Living Dangerously … in Paris
by Mohan Mali
If you are a Federer fan and follow his progress passionately, of late for the last two weeks that is, frustration could be part of your life (and if you’re wondering about that sore neck, it’s probably from throwing your head back in disbelief repeatedly during his five set marathons that you watched live). This is followed by a sigh of relief when he gets through those matches at The French Open.
Federer’s progress through the tournament has been far from convincing. Having said that, all the other potential winners of this Grand Slam like Nadal, Djokovic and Murray have already bitten the red clay in the tournament. Therefore the guy deserves some credit for hanging in there and coming through two five setters. Acasuso, Mathieu and Haas all pushed him to the brink of defeat, except Monfils who was dismissed in straight sets. They achieved it by going at Federer earlier in the match and attacking him. Surely, Soderling will be well aware of this and will have his assault plan ready for the final on Sunday. So . . . with the early demise of the Mens’ tennis top brass, it has all gotten very interesting for the mens’ final in Paris.
Federer will have to get his act together for the final and take charge of the match earlier than later. He will also have to make it amply clear from the word go that he wants this badly and nothing can stop him from reaching his dream of equalling Pete Sampras’s record. If he decides to camp on the baseline and see if Soderling is willing to hand it to him on a silver platter, my guess is he would be left dreaming.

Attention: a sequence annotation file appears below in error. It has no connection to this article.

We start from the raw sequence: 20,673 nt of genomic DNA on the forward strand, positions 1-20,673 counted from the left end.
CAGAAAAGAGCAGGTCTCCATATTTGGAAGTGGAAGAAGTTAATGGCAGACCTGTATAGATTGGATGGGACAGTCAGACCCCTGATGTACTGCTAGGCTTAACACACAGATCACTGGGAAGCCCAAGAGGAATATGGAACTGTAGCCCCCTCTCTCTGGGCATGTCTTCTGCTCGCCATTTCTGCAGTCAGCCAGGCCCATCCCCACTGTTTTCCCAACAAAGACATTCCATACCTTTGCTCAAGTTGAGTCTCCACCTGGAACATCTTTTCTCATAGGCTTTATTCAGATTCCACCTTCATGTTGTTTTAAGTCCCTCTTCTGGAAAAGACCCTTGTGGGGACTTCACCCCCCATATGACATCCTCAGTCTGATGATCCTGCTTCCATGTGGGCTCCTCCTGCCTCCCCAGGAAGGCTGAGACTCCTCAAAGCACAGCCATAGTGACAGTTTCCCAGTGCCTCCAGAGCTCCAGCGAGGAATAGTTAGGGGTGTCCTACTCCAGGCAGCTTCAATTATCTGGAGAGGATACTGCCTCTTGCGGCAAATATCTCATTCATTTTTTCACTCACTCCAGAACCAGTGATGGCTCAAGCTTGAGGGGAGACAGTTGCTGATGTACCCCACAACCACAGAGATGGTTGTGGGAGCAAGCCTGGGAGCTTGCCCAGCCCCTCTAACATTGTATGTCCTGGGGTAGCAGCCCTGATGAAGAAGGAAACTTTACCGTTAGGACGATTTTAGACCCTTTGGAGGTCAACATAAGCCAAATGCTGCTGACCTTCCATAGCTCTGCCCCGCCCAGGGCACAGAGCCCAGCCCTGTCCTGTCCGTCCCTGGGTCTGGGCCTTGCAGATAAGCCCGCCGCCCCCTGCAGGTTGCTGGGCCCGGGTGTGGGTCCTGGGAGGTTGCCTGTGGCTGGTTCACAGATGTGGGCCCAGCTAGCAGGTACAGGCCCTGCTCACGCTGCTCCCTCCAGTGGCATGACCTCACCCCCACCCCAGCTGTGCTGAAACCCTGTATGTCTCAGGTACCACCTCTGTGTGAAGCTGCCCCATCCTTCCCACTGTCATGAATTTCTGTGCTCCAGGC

Soderling on the other hand has nothing to lose and can be very dangerous, if allowed to play his tennis; that is bashing the tennis ball flat on both wings with a lot of venom that takes time away from his opponents. Not to mention the flat serve that gets delivered from close to 11ft above the ground. Soderling is also good at keeping the ball deep which can prevent Federer form attacking.
Federer has some of the most amazing weapons up his sleeve to pull this through. His serve is the most underrated in the world of tennis and has rescued him in difficult situations in the past on more than one occasion. Fed also combines it with follow up play by placing the ball in the right place than concentrating on sheer speed. Playing against Haas, Federer did not lose a single point on his serve in the first set.
The drop shot can be deadly and very useful against Soderling if he can execute it with Swiss precision. So obviously there are many ifs and buts.
But Federer seems to go through patches of passive thinking through his matches and tends to switch off. In his defense though he has learnt to back off a bit and paces himself through the match. However being the artiste that he is, he gets nervous. (All artists do, machines don’t).
With the tennis talent and experience that Federer possesses there is only one person standing between him and his 14th Grand Slam. It’s not Soderling, but Fed himself.